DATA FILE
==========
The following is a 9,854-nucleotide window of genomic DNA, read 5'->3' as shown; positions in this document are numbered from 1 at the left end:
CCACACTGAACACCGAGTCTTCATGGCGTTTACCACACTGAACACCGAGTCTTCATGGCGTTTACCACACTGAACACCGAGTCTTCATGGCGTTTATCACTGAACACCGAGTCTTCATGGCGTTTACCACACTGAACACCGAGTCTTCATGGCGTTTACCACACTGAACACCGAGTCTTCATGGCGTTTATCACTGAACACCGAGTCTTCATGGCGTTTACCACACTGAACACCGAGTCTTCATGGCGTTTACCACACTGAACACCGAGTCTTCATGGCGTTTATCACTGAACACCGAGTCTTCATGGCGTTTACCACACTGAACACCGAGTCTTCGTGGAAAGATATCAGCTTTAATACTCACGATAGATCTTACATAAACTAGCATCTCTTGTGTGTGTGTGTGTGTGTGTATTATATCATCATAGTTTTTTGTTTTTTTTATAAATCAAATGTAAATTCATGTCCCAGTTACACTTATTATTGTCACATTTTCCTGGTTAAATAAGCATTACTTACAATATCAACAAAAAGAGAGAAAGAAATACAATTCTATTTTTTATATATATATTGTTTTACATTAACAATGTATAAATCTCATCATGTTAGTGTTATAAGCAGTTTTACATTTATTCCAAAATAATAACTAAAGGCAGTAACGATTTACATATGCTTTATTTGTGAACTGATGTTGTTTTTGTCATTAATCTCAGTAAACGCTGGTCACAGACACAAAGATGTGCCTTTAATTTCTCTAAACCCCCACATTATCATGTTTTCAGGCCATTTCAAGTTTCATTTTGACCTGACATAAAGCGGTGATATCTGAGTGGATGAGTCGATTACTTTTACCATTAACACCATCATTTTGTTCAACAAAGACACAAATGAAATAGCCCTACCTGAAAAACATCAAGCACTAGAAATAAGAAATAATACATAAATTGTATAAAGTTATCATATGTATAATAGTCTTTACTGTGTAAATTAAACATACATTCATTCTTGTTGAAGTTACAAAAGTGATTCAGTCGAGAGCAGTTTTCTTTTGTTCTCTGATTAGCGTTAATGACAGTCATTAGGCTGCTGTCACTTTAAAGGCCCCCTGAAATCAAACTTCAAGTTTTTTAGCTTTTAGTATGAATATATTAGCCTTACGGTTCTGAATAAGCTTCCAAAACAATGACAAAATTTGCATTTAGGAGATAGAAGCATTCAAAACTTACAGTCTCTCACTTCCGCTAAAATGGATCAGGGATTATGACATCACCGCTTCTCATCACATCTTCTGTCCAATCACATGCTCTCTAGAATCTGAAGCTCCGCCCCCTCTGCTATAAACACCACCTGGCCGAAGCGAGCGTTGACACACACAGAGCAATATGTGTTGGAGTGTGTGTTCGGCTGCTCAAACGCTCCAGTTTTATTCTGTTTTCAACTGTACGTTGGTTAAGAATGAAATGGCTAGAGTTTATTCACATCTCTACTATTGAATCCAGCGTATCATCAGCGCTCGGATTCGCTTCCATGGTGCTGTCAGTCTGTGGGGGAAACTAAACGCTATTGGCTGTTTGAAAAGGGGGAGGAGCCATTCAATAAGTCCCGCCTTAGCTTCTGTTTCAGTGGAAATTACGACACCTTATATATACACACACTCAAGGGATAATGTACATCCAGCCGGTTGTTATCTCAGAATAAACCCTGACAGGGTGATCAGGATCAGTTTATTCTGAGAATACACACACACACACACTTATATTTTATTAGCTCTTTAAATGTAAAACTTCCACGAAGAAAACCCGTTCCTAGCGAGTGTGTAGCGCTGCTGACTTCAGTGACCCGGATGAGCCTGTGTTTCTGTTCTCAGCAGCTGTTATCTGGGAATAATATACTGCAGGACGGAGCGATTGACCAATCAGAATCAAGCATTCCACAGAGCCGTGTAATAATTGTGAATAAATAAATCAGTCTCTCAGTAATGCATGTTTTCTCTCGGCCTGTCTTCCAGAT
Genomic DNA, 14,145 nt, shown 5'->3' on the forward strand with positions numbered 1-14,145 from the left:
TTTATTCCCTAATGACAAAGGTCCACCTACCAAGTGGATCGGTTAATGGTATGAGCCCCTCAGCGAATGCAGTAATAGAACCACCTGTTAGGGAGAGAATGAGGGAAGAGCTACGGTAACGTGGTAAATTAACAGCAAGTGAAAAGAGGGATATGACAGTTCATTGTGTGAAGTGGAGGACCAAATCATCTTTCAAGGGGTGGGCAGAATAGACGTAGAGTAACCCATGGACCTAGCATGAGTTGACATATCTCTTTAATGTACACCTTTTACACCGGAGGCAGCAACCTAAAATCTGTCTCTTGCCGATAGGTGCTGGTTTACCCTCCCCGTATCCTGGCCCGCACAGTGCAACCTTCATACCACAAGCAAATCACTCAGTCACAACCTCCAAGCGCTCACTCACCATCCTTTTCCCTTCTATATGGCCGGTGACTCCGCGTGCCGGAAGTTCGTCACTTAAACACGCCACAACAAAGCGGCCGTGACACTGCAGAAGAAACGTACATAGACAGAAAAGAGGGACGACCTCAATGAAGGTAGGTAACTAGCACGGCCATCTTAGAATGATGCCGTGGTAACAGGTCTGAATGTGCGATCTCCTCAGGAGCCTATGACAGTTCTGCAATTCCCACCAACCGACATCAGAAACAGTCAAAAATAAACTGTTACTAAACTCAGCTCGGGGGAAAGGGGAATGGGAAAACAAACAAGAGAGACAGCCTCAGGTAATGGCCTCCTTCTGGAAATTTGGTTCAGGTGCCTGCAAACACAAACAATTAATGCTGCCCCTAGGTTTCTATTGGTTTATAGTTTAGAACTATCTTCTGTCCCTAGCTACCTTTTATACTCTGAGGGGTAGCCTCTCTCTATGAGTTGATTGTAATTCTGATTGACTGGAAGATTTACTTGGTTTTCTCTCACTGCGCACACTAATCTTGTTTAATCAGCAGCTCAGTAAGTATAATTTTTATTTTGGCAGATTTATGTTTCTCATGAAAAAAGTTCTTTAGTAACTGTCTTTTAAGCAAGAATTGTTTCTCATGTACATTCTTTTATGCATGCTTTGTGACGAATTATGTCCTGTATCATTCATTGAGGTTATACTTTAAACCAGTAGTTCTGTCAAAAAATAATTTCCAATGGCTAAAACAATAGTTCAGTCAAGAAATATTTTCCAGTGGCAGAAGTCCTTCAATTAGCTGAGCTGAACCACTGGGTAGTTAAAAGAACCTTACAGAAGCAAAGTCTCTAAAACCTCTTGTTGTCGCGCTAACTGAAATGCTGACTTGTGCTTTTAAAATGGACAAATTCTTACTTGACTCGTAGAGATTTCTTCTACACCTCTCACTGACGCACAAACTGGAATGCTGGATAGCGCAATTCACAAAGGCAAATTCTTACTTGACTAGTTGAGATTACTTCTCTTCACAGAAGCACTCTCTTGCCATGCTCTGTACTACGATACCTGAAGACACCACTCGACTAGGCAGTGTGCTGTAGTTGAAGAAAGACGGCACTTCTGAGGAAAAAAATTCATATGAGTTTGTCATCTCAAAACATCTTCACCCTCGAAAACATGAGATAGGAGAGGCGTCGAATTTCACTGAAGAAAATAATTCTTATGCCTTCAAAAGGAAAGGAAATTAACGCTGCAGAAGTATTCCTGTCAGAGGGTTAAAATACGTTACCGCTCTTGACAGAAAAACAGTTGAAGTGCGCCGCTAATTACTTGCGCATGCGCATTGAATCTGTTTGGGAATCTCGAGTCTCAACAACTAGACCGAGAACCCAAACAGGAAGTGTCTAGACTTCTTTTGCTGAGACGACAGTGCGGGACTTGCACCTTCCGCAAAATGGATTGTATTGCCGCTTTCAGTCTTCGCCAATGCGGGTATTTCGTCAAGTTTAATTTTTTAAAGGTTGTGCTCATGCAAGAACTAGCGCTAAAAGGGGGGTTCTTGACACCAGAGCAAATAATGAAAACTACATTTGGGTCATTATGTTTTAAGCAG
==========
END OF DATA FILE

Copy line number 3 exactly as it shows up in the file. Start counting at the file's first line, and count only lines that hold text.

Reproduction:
Genomic DNA, 14,145 nt, shown 5'->3' on the forward strand with positions numbered 1-14,145 from the left: